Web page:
1. Arrange students into groups. Each group needs at least ONE person who has a mobile device.
2. If their phone camera doesn't automatically detect and decode QR codes, ask students to
4. Cut them out and place them around your class / school.
1. Give each group a clipboard and a piece of paper so they can write down the decoded questions and their answers to them.
2. Explain to the students that the codes are hidden around the school. Each team will get ONE point for each question they correctly decode and copy down onto their sheet, and a further TWO points if they can then provide the correct answer and write this down underneath the question.
3. Away they go! The winner is the first team to return with the most correct answers in the time available. This could be within a lesson, or during a lunchbreak, or even over several days!
4. A detailed case study in how to set up a successful QR Scavenger Hunt using this tool can be found here.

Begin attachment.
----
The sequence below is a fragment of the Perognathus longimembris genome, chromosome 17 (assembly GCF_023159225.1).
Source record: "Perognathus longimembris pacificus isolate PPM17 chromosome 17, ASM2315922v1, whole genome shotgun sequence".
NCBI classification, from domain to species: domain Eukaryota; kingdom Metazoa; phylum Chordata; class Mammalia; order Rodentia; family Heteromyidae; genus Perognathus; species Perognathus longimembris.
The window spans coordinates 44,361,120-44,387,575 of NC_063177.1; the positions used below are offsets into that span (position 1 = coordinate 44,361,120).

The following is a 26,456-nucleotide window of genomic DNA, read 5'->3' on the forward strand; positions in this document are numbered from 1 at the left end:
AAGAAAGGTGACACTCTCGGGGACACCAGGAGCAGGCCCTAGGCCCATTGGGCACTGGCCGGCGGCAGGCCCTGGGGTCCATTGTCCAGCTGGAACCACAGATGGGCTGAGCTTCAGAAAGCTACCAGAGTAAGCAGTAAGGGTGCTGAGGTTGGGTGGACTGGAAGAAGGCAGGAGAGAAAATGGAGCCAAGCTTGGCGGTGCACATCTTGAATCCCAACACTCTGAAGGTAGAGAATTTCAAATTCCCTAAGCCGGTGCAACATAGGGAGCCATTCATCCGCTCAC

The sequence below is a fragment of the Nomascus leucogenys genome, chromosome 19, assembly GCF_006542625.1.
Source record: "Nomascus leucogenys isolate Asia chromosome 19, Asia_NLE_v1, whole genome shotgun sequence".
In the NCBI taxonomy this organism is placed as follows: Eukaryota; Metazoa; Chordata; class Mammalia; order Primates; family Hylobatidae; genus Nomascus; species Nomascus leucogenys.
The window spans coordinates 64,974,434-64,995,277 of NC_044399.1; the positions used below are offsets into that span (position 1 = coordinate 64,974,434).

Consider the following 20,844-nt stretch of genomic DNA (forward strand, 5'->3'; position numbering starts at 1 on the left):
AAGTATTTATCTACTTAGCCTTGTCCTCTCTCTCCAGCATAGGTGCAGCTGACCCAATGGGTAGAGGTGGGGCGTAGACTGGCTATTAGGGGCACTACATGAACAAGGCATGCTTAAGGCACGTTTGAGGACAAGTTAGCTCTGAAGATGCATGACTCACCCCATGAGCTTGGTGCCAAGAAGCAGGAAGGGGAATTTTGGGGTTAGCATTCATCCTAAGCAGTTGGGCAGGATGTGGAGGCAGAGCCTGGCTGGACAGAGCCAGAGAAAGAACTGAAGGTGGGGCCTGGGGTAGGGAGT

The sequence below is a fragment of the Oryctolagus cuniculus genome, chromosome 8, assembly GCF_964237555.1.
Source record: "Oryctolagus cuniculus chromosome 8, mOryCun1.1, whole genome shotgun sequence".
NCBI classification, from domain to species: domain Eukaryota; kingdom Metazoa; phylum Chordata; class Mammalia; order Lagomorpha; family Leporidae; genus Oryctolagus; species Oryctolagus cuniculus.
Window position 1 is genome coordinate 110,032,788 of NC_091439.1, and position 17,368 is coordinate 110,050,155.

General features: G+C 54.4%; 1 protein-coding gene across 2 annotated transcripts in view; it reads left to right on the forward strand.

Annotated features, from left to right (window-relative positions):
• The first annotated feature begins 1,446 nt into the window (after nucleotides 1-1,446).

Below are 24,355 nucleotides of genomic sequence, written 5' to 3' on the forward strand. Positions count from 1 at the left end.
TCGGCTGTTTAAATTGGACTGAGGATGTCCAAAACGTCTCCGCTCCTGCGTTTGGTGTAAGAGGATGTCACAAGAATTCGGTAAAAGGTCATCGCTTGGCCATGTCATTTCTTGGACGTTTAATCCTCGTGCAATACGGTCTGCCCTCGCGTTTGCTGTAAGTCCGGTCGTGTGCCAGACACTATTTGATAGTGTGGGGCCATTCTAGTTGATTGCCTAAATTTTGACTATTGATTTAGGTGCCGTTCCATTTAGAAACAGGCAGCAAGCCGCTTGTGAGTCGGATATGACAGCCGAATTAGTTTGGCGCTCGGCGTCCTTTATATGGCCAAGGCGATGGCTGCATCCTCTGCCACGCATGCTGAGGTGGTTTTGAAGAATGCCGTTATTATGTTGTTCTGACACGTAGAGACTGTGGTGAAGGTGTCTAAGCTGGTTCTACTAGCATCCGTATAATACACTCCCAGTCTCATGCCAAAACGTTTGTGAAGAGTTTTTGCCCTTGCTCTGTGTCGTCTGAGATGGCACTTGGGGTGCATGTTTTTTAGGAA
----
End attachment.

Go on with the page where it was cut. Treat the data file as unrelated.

|1. Native to N. America; small fruit often used in pancakes and muffins; provides 14%DV of fiber and 36%DV of Vit. K||blueberry||2. Subtropical citrus fruit with a sour to semi-sweet taste; one variety called ‘Ruby Red’; provides 64% DV of Vit.C||grapefruit||3. Citrus fruit frequently juiced with or without pulp; high in vitamin C||orange||4. Each consists of approximately 100 different individual tiny fruits called drupelets filled with one seed and arranged in a helmet shape around a stem||raspberry||5. Same species as nectarine; has fuzzy skin with white to creamy yellow flesh; single pit||peach||6. In the melon family; pastel colored flesh; often wrapped in prosciutto as an appetizer||cantaloupe||7. Sweet mild, onion-like taste; rich source of dietary fiber; look like large scallions||leek||8. AKA summer squash; Technically a fruit but cooked as a vegetable; rich in vitamin C and contains more potassium than bananas||zucchini||9. Delicious raw or cooked this vegetable is technically a fruit since it contains its seeds; harvested while still in their pod and a rich source of vitamins A, C & K.||green beans/string beans||10. Technically a fruit but cooked as a vegetable; a nightshade plant like tomatoes, bell peppers and potatoes; tastes pleasantly bitter with a spongy texture. Aubergine (French)||eggplant||11. Due to its seedy insides that are great as a roasted treat, this veggie is technically a winter fruit and related to the pumpkin. High in Vitamins A & C||winter squash||12. Leafy green plant with more potassium than bananas and Popeye’s favorite veggie!||spinach||13. Produces large leaves in a ‘head’ of the plant; can be green or purple (but called red); main ingredient in coleslaw and sauerkraut.||red cabbage||14. Spore bearing fruity body of a fungus! Has an earthy flavor and is rich in vitamin B.||mushroom||15. Green and leafy; popular vegetable that is roasted into thin delicate chips; has twice the vitamin C of an orange and 133%DV of vitamin A||kale|
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